Abigail’s, which closed in Kendall Square in June 2020, may be replaced by Café Batifol. (Photo: Marc Levy)

Café Batifol’s arrival in Kendall

License Commission, 11:30 a.m. to 1:30 p.m. Monday. Abigail’s, the Kendall Square restaurant known for seafood and “family-style whole animal roasts,” was closed by the coronavirus pandemic all the way back in June 2020 and is finally due to be replaced at 291 Third St. The 122-occupancy, 3,075-square-foot restaurant bidding to come in is Café Batifol (which means “frolic” in French), run by Loic Le Garrec of Petit Robert in Boston’s South End. This agenda also includes the coming of a Life Alive Organic Cafe to Kendall Square and a bunch of warm-weather patio approvals, from Hi-Rise Bread Co. to Puritan & Co.; a 10:30 a.m. closed-door session is planned to discuss litigation against Thistle & Shamrock and Fresh Pond Auto Sales. Watchable by Zoom video conferencing.

Rats, dogs and ending snow season

City Council, 5:30 p.m. Monday. There are no policy orders on the posted agenda for this meeting – unique at least in recent memory – but city business goes on, with reports from the city manager on resettling refugees in Cambridge (timely with Ukraine in the news, but originating from an October order), expanding Community Garden and nutritional assistance programs and spending on rat control technology: The city plans to spend an initial $50,000 on not just aboveground rat-zapping boxes like Somerville, but the same company’s sewer-system installations. A response from the city solicitor paves the way for ending fees for licensing, spaying and neutering for dogs owned by residents 70 and older, but calls for more information from the council before doing the same for lower-income residents.

Since spring began March 20, this meeting marks the end of the city’s snow season by asking $1.8 million to cover related expenses from the past months and its 55 inches of snow, four “plowing and snow removal events” and just below 20 salting runs, compared with asking $1.7 million last year after 45 inches of snow. There’s a proposal to buy five pieces of winter equipment for $915,000 – a large salter, front-end loader and three sidewalk/bike lane tractors – as opposed to the $650,000 requested for three pieces last year; and to spend $500,000 on snowstorm-related street repairs, as opposed to the $400,000 asked last year.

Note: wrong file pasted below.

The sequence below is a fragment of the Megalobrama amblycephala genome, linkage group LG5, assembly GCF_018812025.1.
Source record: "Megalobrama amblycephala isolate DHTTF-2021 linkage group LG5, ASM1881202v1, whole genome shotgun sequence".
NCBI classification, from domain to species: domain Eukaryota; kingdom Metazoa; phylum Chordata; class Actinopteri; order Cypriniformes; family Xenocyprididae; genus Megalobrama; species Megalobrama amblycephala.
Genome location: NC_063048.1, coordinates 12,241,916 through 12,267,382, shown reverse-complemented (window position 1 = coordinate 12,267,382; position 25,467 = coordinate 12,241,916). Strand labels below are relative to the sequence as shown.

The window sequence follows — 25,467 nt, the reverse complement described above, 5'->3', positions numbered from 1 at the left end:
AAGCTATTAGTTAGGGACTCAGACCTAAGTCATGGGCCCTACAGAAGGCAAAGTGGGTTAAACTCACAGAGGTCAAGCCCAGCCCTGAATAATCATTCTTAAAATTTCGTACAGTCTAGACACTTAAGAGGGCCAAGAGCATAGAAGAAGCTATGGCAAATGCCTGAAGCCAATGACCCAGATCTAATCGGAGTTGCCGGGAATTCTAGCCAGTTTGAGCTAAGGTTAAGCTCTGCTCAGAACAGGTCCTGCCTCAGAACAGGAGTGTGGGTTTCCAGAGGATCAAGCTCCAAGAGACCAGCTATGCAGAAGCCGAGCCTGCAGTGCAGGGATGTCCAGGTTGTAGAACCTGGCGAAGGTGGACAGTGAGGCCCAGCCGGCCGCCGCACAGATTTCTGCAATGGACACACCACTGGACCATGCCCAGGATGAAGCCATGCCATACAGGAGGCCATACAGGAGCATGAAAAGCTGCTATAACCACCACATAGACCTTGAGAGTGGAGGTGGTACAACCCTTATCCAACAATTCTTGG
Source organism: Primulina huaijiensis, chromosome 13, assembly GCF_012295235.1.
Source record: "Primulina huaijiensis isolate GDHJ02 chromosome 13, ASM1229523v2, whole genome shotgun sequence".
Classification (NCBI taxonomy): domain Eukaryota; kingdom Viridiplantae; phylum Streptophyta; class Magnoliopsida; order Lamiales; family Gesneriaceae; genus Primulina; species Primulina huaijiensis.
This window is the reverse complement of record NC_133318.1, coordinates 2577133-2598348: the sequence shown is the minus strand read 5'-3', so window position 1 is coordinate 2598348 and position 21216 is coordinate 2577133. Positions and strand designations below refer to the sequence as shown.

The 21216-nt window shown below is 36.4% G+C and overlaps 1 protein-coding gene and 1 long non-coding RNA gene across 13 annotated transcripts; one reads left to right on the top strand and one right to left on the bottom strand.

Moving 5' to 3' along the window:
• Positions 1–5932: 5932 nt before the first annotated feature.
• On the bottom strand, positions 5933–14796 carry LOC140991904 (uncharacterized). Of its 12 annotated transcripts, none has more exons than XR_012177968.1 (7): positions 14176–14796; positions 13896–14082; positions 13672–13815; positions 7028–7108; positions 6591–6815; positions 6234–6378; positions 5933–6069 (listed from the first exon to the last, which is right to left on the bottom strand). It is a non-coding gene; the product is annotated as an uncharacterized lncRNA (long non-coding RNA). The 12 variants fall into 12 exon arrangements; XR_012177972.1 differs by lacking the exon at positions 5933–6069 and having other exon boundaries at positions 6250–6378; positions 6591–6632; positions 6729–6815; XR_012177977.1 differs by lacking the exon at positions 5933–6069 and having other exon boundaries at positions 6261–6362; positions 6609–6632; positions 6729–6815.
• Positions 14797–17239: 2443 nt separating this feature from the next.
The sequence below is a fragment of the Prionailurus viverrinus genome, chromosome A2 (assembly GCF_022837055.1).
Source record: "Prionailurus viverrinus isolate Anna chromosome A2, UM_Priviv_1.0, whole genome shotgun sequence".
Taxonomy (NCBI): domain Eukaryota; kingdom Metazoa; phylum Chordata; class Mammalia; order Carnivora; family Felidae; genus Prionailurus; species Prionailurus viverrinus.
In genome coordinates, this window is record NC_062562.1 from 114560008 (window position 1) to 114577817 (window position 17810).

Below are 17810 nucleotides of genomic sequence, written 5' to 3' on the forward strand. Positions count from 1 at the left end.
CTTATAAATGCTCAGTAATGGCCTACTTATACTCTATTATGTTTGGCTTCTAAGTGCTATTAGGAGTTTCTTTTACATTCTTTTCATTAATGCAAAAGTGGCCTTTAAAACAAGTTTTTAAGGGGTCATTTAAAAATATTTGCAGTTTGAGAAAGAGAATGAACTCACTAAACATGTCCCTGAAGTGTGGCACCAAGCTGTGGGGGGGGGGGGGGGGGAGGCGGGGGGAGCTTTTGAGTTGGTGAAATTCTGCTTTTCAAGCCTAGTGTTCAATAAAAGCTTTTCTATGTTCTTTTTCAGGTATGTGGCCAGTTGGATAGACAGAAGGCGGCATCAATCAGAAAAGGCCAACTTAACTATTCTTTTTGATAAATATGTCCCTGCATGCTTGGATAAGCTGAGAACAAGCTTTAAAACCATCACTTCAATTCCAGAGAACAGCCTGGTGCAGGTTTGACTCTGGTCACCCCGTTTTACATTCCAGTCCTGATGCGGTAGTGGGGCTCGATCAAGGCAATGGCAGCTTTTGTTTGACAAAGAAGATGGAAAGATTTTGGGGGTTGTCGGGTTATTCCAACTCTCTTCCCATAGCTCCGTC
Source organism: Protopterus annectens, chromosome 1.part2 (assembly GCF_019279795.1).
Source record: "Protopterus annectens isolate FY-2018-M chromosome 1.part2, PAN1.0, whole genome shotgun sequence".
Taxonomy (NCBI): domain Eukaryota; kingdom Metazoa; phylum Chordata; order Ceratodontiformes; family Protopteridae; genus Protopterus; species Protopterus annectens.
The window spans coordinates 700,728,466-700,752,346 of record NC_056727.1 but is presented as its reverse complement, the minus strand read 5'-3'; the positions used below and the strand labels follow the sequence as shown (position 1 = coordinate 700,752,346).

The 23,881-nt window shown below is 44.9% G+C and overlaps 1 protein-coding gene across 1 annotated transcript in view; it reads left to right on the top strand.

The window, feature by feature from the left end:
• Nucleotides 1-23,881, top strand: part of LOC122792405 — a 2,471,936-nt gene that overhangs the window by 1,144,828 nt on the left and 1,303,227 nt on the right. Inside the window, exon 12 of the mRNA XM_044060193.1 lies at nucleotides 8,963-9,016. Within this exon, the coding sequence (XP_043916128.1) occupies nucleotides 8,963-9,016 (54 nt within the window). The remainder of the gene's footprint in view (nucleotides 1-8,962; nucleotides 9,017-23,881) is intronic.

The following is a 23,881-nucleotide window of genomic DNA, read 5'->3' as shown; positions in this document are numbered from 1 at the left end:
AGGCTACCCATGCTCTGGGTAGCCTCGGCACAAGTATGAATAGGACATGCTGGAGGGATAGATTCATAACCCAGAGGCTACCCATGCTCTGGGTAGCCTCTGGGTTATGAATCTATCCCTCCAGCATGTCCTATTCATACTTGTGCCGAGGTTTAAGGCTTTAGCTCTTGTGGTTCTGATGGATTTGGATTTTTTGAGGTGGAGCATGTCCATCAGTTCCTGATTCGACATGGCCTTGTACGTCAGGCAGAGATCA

Two residents have written the council on deaths within the city: One of an unhoused man named Michael, who died Nov. 18, 2021, in a Bank of America entryway in Harvard Square, is taken as a sign of urgency in addressing homelessness in the city; another recalls a 25-year-old death in Porter Square and suggests safer road and bike-lane designs are long due.

The council meets at City Hall, 795 Massachusetts Ave., Central Square. Televised and watchable by Zoom video conferencing.


Off-street parking requirements

Transportation and Public Utilities Committee, noon to 2 p.m. Tuesday. This committee run by city councillor Burhan Azeem plans to talk about changing zoning to eliminate parking minimums and maximums, meaning residences would no longer be required to include off-street parking. One-third of Cambridge households don’t need the parking and could do something else with the square footage, and without a requirement for parking spaces, the city could see more housing, Azeem says.

The committee meets at City Hall, 795 Massachusetts Ave., Central Square.

Free CharlieCards for students

School Committee, 6 p.m. Tuesday. Items this week ask that free, year-round M7 CharlieCards be given to all upper- and high schoolers regardless of free- or reduced-price lunch status, with a bit of shade being thrown at how long it’s taken Cambridge to come around to the idea – noting, for instance, that Somerville’s school district is ahead of Cambridge on this despite having fewer affected students and a smaller budget ($99.6 million, compared with Cambridge’s $232.4 million). “Students are continually penalized for being tardy their first period regardless of transportation circumstances,” the order says. “Students deserve a safe and reliable means of transportation to and from school.”